FOOTBALL: Running Back Says Farewell to Arms

"We knew what they’d do, and we were in position, but their front line dominated our front line.”
How ‘bout them special teams? Johnny Pizzo’s long kickoff runback set up East Hampton’s first score. Jack Graves

    The East Hampton High School football team fell back to earth here Saturday as Shoreham-Wading River, whose Tyler Anderson broke countless tackles in rushing for 328 yards and five touchdowns, won 42-14.
    Anderson, a tall back who averaged almost 30 yards per carry, invariably ran right up the middle, after having made a stutter step, leaving Bonac fans to cry out futilely in his wake, “Stop him! Stop him!”
    Later, when asked how many yards Anderson had gained, a Shoreham coach said, “A million.”
    Anderson got Shoreham on the board with a 47-yard dash into the end zone early in the first quarter, after which the Bonackers launched a drive of their own, getting down to a fourth-and-2 on Shoreham’s 16 before Andre Cherrington was stopped one yard shy of a first down.
    Two downs later, Anderson was off to the races again — a 79-yard carry that left Bill Barbour Jr., East Hampton’s coach, fuming.
    Pete Vaziri most likely would have broken the subsequent kickoff return had he not stumbled at the 50. The offense sputtered there, however, and the first period ended with the Bonackers trailing 14-0.
    By the half it was 35-7, East Hampton’s lone bright spot being the quarterback Cort Heneveld’s pitch to Vaziri, who, from 7 yards out, dived with the ball into the end zone.
    That drive began with a terrific kickoff runback by Johnny Pizzo — let’s hear it again for special teams — to Shoreham’s 28.
    A 22-yard TD run by Anderson and a 29-yard score by Avery Friedman preceded Vaziri’s dash, and an 80-yard unmolested romp by Anderson was to follow before the break.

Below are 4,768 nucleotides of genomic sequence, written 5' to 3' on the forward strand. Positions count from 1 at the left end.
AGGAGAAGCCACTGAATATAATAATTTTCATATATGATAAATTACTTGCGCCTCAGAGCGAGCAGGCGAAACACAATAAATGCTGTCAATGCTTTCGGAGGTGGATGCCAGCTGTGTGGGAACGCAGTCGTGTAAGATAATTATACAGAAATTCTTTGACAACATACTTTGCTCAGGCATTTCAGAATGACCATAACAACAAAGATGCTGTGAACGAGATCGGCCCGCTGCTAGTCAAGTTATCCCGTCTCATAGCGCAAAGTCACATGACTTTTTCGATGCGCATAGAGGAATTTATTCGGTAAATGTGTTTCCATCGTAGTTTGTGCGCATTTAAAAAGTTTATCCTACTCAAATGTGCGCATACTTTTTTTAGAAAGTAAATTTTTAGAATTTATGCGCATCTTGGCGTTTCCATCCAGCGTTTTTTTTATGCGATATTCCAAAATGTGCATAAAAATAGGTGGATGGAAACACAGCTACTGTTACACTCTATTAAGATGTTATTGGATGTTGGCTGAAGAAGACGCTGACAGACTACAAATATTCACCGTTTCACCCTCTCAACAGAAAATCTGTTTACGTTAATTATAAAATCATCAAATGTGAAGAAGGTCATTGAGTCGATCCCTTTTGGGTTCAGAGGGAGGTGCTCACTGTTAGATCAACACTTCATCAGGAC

Anderson scored his fifth touchdown of the day when the third quarter opened, advancing through flailing arms from Shoreham’s 35 to Bonac’s end zone 65 yards away, after which he returned in triumph to the visitors’ bench for the remainder of the game.
    With the outcome long since assured, Shoreham played its subs in the second half.
    Max Lerner, East Hampton’s sophomore kicker, who took a turn at the quarterback position near game’s end, rewarded the fans who stayed — and perplexed his coaches — when, rather than punt from East Hampton’s 20, as instructed, he took off, zigging and zagging his way into the visitors’ end zone 80 yards away. He then split the uprights for the 42-14 final.
    Afterward, Barbour said, “This game was lost last winter when all of their kids were in the weight room and a handful of ours were. There were no surprises today, there was nothing fancy. We knew what they’d do, and we were in position, but their front line dominated our front line.”
    “We knew what was coming: ‘Blast and Ice’ to the strong side, ‘Blast and Ice’ to the weak side.”
    “It’s bad,” he said, in reply to a question, “when the return team is your highlight. At least we know we don’t have to work a lot with special teams.”
    Undefeated Mount Sinai is to play here Saturday. Recalling that his 2008 team, then 1-5, had toppled undefeated Harborfields in an away game, Barbour said, “It’s high school football — stranger things have happened.”